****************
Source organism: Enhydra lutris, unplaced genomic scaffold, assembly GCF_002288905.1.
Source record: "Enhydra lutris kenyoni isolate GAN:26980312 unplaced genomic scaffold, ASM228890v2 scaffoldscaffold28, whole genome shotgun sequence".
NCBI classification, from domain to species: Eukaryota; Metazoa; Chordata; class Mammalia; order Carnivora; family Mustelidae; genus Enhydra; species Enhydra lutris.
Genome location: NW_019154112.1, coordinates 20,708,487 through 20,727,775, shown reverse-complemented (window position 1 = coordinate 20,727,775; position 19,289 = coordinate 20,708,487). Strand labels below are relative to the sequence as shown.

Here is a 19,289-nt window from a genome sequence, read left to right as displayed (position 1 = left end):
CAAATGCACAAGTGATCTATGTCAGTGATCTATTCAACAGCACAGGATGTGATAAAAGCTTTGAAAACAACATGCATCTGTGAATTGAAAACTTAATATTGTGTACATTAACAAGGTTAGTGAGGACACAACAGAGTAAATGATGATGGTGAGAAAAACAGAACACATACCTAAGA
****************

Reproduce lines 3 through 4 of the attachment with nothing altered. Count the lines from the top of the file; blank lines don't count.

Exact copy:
NCBI classification, from domain to species: Eukaryota; Metazoa; Chordata; class Mammalia; order Carnivora; family Mustelidae; genus Enhydra; species Enhydra lutris.
Genome location: NW_019154112.1, coordinates 20,708,487 through 20,727,775, shown reverse-complemented (window position 1 = coordinate 20,727,775; position 19,289 = coordinate 20,708,487). Strand labels below are relative to the sequence as shown.